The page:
- Avoid DEET-sunscreen combination products: Sunscreen must be frequently reapplied while repellents last much longer.
- Avoid using DEET in a spray formulation, and especially avoid aerosol cans, since it’s hard to avoid inhaling the droplets.
- Wash DEET off when coming indoors or at the end of the day.
A relative newcomer, picaridin was approved for use by the EPA in 2005, but has been available in Europe and Australia for longer. It works against mosquitoes and ticks as well as biting flies and chiggers.
Picaridin does not cause skin reactions. The EPA has not found picaridin to be a human carcinogen and considers it only slightly toxic when used on the skin. Typical usage of picaridin has no significant toxicity to children under the age of 12, according to a 2008 study.
Picaridin-containg products include: Cutter Advanced Insect Repellent, Sawyer Premium Insect Repellent, Avon Skin so Soft Bug Guard Plus Picaridin Pump Spray and Repel Sportsmen Formula Insect Repellent Pump Spray.
How to Use
Do not apply to children younger than two years of age.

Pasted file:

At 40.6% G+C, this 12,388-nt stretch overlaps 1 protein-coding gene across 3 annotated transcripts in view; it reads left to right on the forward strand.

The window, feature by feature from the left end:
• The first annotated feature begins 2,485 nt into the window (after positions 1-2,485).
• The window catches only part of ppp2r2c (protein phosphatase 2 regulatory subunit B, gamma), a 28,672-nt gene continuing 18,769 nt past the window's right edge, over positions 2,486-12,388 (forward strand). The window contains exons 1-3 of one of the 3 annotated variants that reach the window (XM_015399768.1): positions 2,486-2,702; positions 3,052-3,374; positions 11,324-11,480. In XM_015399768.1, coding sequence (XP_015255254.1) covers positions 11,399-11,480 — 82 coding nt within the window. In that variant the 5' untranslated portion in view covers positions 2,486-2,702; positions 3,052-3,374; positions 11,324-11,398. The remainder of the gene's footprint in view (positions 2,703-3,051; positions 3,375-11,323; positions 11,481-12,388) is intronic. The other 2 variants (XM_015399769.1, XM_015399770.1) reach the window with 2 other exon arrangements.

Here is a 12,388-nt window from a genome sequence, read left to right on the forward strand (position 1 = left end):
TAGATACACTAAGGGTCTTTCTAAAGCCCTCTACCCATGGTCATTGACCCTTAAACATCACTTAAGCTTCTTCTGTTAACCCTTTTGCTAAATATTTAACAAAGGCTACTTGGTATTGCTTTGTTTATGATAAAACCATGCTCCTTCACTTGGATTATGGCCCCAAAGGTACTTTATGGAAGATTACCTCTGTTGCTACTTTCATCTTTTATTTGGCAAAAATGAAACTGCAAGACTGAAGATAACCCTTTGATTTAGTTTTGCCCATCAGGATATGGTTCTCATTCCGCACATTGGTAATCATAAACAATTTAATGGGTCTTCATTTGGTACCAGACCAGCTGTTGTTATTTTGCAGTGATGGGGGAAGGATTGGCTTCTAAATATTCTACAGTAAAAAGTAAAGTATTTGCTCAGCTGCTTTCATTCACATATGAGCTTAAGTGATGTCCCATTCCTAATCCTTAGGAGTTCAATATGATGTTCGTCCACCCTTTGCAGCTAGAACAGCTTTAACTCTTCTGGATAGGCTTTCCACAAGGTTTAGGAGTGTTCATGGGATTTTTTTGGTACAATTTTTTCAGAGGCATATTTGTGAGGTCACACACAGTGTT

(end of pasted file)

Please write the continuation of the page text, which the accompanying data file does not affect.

Plant oils and naturally derived pesticides are not as effective as DEET, but if there are no disease-carrying mosquitoes in your area, these may be a reasonable choice.
Just because these products are natural doesn’t mean they have no health effects. Concentrated plant oils can cause skin rashes and allergic reactions.
Oil of Lemon Eucalyptus has been used since 1948 to repel mosquitoes, biting flies, and gnats. A synthetic version, PMD, is aso available.
Oil of Citronella is marketed as a repellent for mosquitos, gnats, black flies and no see-ums. It is also used in insect-repelling candles.
Other Plant Oils: Soybean oil, lemongrass oil, and other plant oils are often found in repellents, but studies have found these are not very effective.
IR3535 is a synthetic biopesticide approved by EPA in 1999, although it’s been on European store shelves for decades. It repels mosquitos, deer ticks, and biting flies.
Plant Oil and biopesticide products include: Avon Skin So Soft products (I3535), Repel Lemon Eucalyptus Insect Repellent and California Baby Citronella Insect Repellent Spray.
How to Use
- Plant oils can cause allergic reactions; test diluted oil on a small area of skin before applying more generally.
- Oil of lemon eucalyptus should not be used on children under three years of age.